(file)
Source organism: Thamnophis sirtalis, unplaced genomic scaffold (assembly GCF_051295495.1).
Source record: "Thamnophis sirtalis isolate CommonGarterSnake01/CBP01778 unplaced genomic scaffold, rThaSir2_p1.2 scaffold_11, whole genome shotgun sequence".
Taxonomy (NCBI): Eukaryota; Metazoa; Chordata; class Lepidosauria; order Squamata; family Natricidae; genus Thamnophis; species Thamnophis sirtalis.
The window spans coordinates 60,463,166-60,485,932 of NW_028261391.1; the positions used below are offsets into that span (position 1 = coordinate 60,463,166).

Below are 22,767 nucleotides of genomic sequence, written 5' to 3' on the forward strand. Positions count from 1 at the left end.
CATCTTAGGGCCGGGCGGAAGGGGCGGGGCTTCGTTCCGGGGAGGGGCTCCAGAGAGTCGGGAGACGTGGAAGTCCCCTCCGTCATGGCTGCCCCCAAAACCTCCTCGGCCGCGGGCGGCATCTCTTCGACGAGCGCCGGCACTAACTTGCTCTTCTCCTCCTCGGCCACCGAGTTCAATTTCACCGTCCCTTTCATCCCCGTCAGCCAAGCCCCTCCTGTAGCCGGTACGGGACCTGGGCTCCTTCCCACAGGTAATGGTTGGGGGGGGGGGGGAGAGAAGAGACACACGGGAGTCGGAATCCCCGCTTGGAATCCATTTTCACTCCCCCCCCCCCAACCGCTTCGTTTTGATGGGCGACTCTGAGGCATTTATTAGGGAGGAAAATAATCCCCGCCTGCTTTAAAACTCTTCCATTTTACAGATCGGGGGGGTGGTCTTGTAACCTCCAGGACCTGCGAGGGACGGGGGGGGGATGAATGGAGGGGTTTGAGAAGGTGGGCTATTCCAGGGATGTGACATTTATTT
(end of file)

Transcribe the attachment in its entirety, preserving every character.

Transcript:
Source organism: Thamnophis sirtalis, unplaced genomic scaffold (assembly GCF_051295495.1).
Source record: "Thamnophis sirtalis isolate CommonGarterSnake01/CBP01778 unplaced genomic scaffold, rThaSir2_p1.2 scaffold_11, whole genome shotgun sequence".
Taxonomy (NCBI): Eukaryota; Metazoa; Chordata; class Lepidosauria; order Squamata; family Natricidae; genus Thamnophis; species Thamnophis sirtalis.
The window spans coordinates 60,463,166-60,485,932 of NW_028261391.1; the positions used below are offsets into that span (position 1 = coordinate 60,463,166).

Below are 22,767 nucleotides of genomic sequence, written 5' to 3' on the forward strand. Positions count from 1 at the left end.
CATCTTAGGGCCGGGCGGAAGGGGCGGGGCTTCGTTCCGGGGAGGGGCTCCAGAGAGTCGGGAGACGTGGAAGTCCCCTCCGTCATGGCTGCCCCCAAAACCTCCTCGGCCGCGGGCGGCATCTCTTCGACGAGCGCCGGCACTAACTTGCTCTTCTCCTCCTCGGCCACCGAGTTCAATTTCACCGTCCCTTTCATCCCCGTCAGCCAAGCCCCTCCTGTAGCCGGTACGGGACCTGGGCTCCTTCCCACAGGTAATGGTTGGGGGGGGGGGGGAGAGAAGAGACACACGGGAGTCGGAATCCCCGCTTGGAATCCATTTTCACTCCCCCCCCCCCAACCGCTTCGTTTTGATGGGCGACTCTGAGGCATTTATTAGGGAGGAAAATAATCCCCGCCTGCTTTAAAACTCTTCCATTTTACAGATCGGGGGGGTGGTCTTGTAACCTCCAGGACCTGCGAGGGACGGGGGGGGGATGAATGGAGGGGTTTGAGAAGGTGGGCTATTCCAGGGATGTGACATTTATTT